Ellipsometry, reflectance and modulated spectroscopy of bulk and multi-layer semiconductor structures.
Vertical-cavity surface-emitting lasers (VCSELs) are complex multi-layer
structures whose operating characteristics are highly sensitive to variations in layer
thickness and composition. They contain an active region of one or more quantum
wells sandwiched between highly reflecting mirrors. Non-destructive optical
characterisation techniques including reflectance spectroscopy, spectroscopic
ellipsometry and photomodulated reflectance have been used to examine these
structures and various components of them. In addition, the relatively novel
technique of photomodulated spectroscopic ellipsometry has been examined in
comparison with photomodulated reflectance in the characterisation of bulk, multilayer
and quantum well material.
The distributed Bragg reflectors of VCSELs provide the high reflectance
required over a selected wavelength range. Optical measurements were used to
determine important information concerning layer thicknesses and compositions,
which were confirmed with X-ray diffraction and transmission electron microscopy.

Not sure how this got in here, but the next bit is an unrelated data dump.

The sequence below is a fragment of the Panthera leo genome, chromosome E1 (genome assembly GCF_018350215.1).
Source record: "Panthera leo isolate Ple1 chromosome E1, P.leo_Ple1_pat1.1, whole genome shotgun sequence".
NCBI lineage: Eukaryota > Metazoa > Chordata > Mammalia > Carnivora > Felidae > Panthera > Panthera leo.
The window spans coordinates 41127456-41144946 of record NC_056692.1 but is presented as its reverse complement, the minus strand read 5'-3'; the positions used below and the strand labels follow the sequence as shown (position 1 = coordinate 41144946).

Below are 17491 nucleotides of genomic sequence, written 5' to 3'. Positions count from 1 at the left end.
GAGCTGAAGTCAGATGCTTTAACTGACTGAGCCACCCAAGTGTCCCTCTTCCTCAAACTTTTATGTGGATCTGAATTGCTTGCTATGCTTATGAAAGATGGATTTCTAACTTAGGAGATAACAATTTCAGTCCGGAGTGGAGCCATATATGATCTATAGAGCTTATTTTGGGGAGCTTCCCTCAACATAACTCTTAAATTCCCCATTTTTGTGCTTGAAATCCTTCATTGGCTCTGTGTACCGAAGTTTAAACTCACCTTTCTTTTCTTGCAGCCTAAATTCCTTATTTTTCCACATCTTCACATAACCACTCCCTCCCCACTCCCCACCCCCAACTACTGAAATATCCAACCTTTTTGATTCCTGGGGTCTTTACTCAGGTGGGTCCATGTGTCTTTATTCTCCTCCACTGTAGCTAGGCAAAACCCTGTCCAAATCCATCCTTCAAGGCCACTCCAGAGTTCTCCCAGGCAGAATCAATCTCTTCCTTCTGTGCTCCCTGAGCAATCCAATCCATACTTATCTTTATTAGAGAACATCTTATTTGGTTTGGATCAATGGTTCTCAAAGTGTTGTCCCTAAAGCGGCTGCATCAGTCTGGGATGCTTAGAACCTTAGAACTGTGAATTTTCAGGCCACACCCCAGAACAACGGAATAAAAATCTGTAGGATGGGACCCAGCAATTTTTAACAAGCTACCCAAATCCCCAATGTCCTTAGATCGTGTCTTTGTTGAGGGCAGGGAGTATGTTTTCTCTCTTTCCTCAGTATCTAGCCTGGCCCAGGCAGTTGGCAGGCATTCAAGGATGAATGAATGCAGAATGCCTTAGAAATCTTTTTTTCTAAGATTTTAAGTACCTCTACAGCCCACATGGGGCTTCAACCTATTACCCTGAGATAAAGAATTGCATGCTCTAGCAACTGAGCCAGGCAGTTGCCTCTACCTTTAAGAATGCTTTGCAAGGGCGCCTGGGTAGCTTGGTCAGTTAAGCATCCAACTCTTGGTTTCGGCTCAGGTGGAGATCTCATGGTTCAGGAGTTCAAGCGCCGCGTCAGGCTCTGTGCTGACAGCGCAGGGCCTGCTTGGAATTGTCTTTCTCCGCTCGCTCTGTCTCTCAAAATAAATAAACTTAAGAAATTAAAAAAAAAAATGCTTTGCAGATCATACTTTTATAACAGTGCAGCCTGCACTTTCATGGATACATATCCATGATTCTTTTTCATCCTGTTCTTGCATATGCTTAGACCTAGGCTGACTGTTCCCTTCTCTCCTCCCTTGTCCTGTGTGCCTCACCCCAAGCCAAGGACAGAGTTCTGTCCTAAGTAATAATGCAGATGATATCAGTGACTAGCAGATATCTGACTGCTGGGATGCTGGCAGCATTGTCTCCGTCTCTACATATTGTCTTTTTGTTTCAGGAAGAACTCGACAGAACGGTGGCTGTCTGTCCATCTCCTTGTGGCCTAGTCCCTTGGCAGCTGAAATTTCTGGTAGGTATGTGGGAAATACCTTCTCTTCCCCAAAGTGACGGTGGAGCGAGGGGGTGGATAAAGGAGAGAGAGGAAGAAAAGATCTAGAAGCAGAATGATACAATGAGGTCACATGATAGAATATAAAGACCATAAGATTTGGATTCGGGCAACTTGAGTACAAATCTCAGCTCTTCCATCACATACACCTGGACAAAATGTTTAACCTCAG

The techniques were also used to provide important information concerning growth
and uniformity, which could be readily applied for feedback to growers or for device
Novel reflectance and photomodulated reflectance measurements made on
a range of laser structures designed to operate over a range of wavelengths from
650 nm to 1 J1mwere used to examine the characteristics of the reflectors and the
active region of the lasers. The cavity mode observed clearly indicates the lasing
wavelength, and the interaction of the cavity and quantum well has been
interpreted using new lineshapes. The cavity mode and quantum well resonance
observed in photomodulated reflectance has been shown to provide a clear
indication of where devices can be fabricated successfully from non-uniform
material. The identification of the cavity and quantum well features has also
enabled important information concerning the changes in structure and therefore in
device performance with temperature and pressure. Measurements have also
been able to provide important information to explain the variation in performance
of some devices.